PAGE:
I have been a prospector for five years now, and although I do not consider myself an amateur anymore, I still have a lot to learn. With the advent of reality television and a recent interest in the world of prospecting, I have noticed an exponential increase in prospector sightings these past few seasons. The feeling is bitter sweet; prospectors are competitive by nature, and seeing once vacant land filled with holes and squatting novices, fills me with mixed feelings about the rise in popularity of my hobby.
Gold prospecting has a negative correlation with the US’s economy, membership numbers increase as the economy declines. The recent spike in activity is largely due to the Great Recession, and in a very cyclical manner, the “gold fever” has returned with exaggerated reports from the field and TV shows propagating the notion that anyone can pluck the abundant gold from the rivers (although the ol’ timers only extracted about 5-10% of the gold in the Western US.)
So I have decided to inform rather than resent and have compiled a short list of gold & gem prospecting etiquette and safety tips. If you must go out, at least be informed!
1. Safety first! Every prospector knows the feeling of their first significant find, it sometimes overwhelms reason and gets you into severe trouble, or killed. Stay out of old mine shafts and their surrounding areas. Most are dilapidated and their vents covered by forest debris, which you could unknowingly step into and fall. If you see any sunken area stay away from the ground and never attempt to enter an abandoned mine. Poisonous gases/dust, decaying support beams, cave-ins, predator run-ins are just a few reasons to stay out and stay alive!
This portion is more for the female prospectors… carry a firearm when out alone. I hated guns before my husband familiarized me with guns, and now I own two! The thought of me out alone in the woods in rural wilderness drove him crazy, he always thought the worst! Being alert is crucial when alone, the woods are occupied by mountain lions, moose, elk, black bear (not really worried about them they are terrified of humans), wolves, and coyotes. One can get very distracted while working and make an easy target to be surprised.
**Note to any non-prospectors, DO NOT sneak up on a prospector and ask them if they have found anything. Most of us are armed and do not reveal our sites or bounty to strangers.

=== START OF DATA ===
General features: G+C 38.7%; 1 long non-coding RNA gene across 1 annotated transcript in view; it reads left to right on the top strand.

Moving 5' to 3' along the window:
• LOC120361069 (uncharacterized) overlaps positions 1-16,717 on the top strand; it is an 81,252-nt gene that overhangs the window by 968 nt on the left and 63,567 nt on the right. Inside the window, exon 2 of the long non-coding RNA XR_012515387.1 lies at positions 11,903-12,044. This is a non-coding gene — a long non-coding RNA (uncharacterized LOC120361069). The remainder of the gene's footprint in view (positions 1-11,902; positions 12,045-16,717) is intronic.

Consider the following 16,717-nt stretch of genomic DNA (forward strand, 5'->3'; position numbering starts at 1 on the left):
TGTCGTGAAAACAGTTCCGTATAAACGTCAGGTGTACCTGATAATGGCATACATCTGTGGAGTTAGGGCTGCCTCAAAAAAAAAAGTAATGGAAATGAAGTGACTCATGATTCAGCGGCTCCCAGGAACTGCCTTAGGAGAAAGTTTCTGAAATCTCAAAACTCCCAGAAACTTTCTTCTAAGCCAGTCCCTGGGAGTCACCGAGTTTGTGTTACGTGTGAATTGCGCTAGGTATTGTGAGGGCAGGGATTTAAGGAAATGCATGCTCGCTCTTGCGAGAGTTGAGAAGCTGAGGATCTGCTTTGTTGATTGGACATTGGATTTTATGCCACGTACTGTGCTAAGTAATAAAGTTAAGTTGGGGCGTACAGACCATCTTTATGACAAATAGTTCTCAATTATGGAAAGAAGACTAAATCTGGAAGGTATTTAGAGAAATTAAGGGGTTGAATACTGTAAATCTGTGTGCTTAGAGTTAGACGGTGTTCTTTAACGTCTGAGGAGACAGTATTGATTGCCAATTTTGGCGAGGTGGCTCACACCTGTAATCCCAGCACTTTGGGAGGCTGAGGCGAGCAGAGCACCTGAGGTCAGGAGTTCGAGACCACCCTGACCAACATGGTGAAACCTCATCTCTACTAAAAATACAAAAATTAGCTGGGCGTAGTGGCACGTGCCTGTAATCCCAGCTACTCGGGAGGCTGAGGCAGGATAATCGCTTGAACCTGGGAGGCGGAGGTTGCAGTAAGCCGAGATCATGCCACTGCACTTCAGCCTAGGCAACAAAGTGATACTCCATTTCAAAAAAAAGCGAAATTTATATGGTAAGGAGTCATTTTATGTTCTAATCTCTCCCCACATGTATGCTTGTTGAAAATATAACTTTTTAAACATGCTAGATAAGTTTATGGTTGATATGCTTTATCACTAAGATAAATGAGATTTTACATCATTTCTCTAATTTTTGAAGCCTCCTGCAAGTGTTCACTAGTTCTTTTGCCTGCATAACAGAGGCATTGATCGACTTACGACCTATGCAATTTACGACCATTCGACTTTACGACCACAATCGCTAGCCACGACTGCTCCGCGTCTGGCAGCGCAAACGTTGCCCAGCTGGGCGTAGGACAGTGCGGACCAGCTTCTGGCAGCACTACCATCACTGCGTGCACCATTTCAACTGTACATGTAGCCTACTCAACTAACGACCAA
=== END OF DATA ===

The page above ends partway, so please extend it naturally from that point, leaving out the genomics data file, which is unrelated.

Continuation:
You are also a female carrying gold, gems and expensive equipment in some cases. I have had instances where a truck load of men drive by me several times, very slowly as if to scope my situation. I immediately pack up and leave. If for some horrifying reason I am approached in a negative manner, I know my holstered and loaded .357 snub nose will let them know I mean to protect myself.
2. Leave it as you find it. I hate hate hate it when people leave their unproductive holes in the ground for someone to stumble into and break their ankle. It is very simple, if you dig a hole fill it in when you leave.
You will also dig up trash and stumble upon debris, as a conservationist I urge you to pack it out to preserve the ecosystem we cherish so much.
3. Do your research on hazardous materials and areas. I still do not own a Geiger counter, which I hate, but I do compensate by extensive research in the areas known for radioactive materials and their appearance. I also do not own any major hard-rock mining equipment, so I poke around old mine dumps about half the time (always search for signs of a claim, a rock stack marker, a No Trespassing sign, etc.).
The mines in Boulder County used mercury and other extremely hazardous materials to extract the gold from the ore. Just a few days ago I dug my shovel into a stream bank and emptied it into my pan, shook it gently and a pool of mercury formed on the top. There are also naturally occurring Colorado ore that is caustic to your health like asbestos, smoky quartz, galena, and uranium. Familiarize yourself with these for field identification and avoid.
4. Do not claim jump! Another instance where research really pays off. The BLM has set aside plenty of national forest for you to freely prospect in, while other mines like the Phoenix Gold Mine and Argo Mine allow you to pay to pan their productive streams… a little girl apparently panned an 8 ounce nugget near Phoenix!
If someone owns a claim, most likely they make their living off of it and every gem and fleck of gold is a hit to these miners. When in doubt just head to the town’s gem and rock shop and ask a local for public land to mine.
5. Respect the anglers. Now obviously this only pertains to mining on the river, and I feel inclined to add this because of my angler husband. Gold prospecting on the river does wonders for the fish population, from extracting trash and mercury from the water, to producing spawning beds from sluice tailings, to uprooting nutrients and food sources for the fish while digging.
But, we do inconvenience the other river enthusiasts like anglers, and on public land they have just as much right to be on the land as you. When setting up a high-banker, dredge or sluice be conscientious of any anglers in the area… of course if they show up after to you that is their fault. But, if they are there first try not to murk up their water if they are downstream, attempt to not spook the fish by walking around near large holes, and let them fish through if need be (take a break and grab some water, smoke or food.)
I’m not saying let them run your day, just share the wealth of the environment!